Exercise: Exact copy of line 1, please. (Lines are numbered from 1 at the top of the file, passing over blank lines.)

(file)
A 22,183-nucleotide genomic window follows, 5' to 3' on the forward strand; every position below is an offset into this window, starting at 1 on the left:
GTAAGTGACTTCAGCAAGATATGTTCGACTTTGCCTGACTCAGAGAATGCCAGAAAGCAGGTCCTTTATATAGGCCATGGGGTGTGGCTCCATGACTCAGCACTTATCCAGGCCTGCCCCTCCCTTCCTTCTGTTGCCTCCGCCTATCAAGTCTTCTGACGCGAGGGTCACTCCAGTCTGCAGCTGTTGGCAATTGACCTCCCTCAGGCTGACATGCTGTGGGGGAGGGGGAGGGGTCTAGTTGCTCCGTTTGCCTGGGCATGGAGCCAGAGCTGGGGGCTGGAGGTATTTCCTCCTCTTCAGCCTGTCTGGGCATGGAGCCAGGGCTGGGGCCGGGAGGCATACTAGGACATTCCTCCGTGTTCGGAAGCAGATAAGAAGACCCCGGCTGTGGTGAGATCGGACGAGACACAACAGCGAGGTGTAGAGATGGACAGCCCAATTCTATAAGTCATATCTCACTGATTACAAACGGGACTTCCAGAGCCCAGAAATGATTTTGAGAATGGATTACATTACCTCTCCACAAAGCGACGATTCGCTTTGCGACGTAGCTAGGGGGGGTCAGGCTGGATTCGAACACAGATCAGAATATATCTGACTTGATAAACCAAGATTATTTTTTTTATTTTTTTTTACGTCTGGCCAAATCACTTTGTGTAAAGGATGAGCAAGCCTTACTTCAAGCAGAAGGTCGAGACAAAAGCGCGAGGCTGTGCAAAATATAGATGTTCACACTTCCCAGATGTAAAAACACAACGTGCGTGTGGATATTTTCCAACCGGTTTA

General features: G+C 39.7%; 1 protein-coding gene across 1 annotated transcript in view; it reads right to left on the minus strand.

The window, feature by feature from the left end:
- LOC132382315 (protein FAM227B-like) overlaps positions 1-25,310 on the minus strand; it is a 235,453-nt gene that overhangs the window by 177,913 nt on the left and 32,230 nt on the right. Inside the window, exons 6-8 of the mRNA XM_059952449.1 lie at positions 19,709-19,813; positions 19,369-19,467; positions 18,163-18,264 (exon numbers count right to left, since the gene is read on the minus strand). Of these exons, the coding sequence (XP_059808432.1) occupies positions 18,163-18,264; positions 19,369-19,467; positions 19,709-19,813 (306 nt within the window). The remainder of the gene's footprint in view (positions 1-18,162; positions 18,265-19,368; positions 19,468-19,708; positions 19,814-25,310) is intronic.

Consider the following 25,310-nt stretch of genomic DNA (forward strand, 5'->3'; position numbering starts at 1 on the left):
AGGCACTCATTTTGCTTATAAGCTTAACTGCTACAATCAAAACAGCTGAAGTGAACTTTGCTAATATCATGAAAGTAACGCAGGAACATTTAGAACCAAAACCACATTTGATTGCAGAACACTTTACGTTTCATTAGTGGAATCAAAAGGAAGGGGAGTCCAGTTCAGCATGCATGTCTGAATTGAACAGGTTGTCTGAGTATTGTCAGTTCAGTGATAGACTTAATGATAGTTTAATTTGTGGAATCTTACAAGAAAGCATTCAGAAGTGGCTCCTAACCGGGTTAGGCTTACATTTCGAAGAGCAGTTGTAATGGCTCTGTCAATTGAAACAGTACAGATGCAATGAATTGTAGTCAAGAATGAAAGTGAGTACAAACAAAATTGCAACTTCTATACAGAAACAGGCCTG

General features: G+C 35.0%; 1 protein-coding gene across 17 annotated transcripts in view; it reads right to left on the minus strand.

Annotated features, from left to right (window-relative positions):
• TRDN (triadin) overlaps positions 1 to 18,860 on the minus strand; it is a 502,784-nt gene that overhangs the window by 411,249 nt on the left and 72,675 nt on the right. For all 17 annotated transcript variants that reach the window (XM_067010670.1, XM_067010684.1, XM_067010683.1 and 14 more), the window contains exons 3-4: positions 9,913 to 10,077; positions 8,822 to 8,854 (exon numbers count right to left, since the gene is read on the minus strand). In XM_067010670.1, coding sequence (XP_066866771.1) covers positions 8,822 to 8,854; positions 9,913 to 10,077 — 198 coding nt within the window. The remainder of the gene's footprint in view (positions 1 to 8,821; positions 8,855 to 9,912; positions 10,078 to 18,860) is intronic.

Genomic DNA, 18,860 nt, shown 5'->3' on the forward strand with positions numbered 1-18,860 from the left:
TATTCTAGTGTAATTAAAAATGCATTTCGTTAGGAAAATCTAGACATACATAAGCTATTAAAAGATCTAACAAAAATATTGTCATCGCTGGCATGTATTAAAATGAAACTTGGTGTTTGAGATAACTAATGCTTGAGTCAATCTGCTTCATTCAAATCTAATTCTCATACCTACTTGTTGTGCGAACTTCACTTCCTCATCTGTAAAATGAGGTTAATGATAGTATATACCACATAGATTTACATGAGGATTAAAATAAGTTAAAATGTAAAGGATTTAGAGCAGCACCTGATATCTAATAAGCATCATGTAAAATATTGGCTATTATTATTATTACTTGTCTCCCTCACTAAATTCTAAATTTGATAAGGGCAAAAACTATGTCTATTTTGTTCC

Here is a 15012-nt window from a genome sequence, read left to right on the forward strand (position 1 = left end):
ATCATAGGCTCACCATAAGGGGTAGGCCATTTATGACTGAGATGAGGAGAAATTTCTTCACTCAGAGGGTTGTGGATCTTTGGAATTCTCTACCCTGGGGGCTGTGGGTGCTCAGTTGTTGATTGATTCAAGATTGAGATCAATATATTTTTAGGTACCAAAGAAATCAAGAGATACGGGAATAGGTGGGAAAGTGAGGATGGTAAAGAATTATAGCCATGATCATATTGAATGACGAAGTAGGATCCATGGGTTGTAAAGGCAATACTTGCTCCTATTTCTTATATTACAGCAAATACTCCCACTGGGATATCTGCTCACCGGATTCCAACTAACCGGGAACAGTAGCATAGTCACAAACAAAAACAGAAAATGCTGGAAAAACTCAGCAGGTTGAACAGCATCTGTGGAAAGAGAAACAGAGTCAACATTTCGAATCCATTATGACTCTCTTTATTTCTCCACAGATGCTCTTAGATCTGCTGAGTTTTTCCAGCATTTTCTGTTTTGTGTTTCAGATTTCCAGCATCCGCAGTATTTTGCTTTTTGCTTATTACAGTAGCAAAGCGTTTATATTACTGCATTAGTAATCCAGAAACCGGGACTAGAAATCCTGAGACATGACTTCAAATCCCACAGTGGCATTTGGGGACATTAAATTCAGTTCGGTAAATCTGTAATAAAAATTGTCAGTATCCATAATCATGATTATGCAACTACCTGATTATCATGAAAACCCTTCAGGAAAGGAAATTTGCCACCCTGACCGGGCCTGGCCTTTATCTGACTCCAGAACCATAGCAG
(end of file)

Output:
A 22,183-nucleotide genomic window follows, 5' to 3' on the forward strand; every position below is an offset into this window, starting at 1 on the left: